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Federal Reserve approves first interest rate hike in more than 3 years

Posted at 10:38 PM, Mar 16, 2022
and last updated 2022-03-17 10:25:32-04

BOCA RATON, Fla. — The Federal Reserve approved its first rate hike in more than three years, raising the key interest rate by a quarter of a point.

The move looks to curb inflation that is eating into so many budgets.

But prospective home buyer Jessica Johnson sees it as the cost of doing business.

"I saw the rates go up and I'm like oh well it's still going to be less than what I would pay for these rent increases," she said.

Higher interest rates mean a new mortgage will also get more expensive.

But for Johnson, she said dramatic hikes in rent keep her motivated to buy.

"So, I went and talked to a lender and found out that I could get pre-approved for a decent amount and started looking around," she said.

According to Florida Atlantic University Economist Ken johnson, we're up 1.3% or 130 bases points in a year.

"You're talking about going from roughly 3.2% to 4.4% in one year. So, that's 30 something percent increase in the rate that we're seeing for 30-year fixed-rate mortgages," he said.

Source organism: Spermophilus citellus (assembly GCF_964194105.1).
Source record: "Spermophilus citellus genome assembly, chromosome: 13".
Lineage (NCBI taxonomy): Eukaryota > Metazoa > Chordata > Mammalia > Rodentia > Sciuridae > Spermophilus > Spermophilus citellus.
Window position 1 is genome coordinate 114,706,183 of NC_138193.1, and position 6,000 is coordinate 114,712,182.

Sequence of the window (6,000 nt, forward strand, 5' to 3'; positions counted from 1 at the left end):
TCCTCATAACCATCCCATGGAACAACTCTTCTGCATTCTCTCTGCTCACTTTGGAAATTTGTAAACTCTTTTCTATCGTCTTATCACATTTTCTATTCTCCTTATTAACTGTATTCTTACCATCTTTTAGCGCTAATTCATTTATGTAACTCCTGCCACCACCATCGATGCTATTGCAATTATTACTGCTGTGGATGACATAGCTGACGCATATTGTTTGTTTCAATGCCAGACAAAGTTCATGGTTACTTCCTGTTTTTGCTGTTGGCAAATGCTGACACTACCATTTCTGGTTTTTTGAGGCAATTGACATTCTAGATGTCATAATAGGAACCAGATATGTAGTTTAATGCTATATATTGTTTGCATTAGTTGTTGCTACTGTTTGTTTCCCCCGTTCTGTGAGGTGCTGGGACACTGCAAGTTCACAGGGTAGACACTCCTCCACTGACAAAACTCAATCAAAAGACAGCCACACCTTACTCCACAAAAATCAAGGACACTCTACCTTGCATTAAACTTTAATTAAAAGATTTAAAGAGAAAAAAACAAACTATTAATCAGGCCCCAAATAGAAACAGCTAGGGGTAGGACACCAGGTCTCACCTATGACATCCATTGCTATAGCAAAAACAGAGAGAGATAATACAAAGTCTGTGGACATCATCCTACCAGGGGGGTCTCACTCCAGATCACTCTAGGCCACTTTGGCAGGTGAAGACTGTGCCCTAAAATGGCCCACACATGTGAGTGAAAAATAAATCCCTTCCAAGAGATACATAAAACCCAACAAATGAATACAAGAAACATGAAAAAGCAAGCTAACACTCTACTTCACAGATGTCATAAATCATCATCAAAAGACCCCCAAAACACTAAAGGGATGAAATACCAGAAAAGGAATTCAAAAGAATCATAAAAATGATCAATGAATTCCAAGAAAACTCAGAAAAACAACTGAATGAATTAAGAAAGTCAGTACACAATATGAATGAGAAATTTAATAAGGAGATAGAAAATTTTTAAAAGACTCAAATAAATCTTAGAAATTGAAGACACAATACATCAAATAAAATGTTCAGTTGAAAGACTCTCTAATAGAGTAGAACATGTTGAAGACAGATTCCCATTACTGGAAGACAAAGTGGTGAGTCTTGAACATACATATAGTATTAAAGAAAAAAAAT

RELATED: Skyrocketing housing costs impacting everyone

Johnson said what's coming next will surprise some.

"When you're looking at 4.3% - 4.4% financing, as opposed to the high 2's that we saw a year and three, four months ago, you're going to see people slowdown in their purchases," he said.

"I think the American dream is still alive and well. It's just going to be a little tougher, Andrew Levy with Echo Fine Properties said.

He said current buyers are facing rate hikes, price hikes that are going up 6%-8% every three months, and a depleted inventory.

"Buyers that see properties that they really love, even if they are anywhere between 10%-20% outside of the norm if they really love it buy it. Jump on it because if they wait and anywhere between 3-6 months it could be anywhere between $50,000 - $75,000 more on a half-million-dollar property," he said.

Jessica said higher rates won't lock her out of homeownership.

"It could go up another point and it still would be cheaper," she said.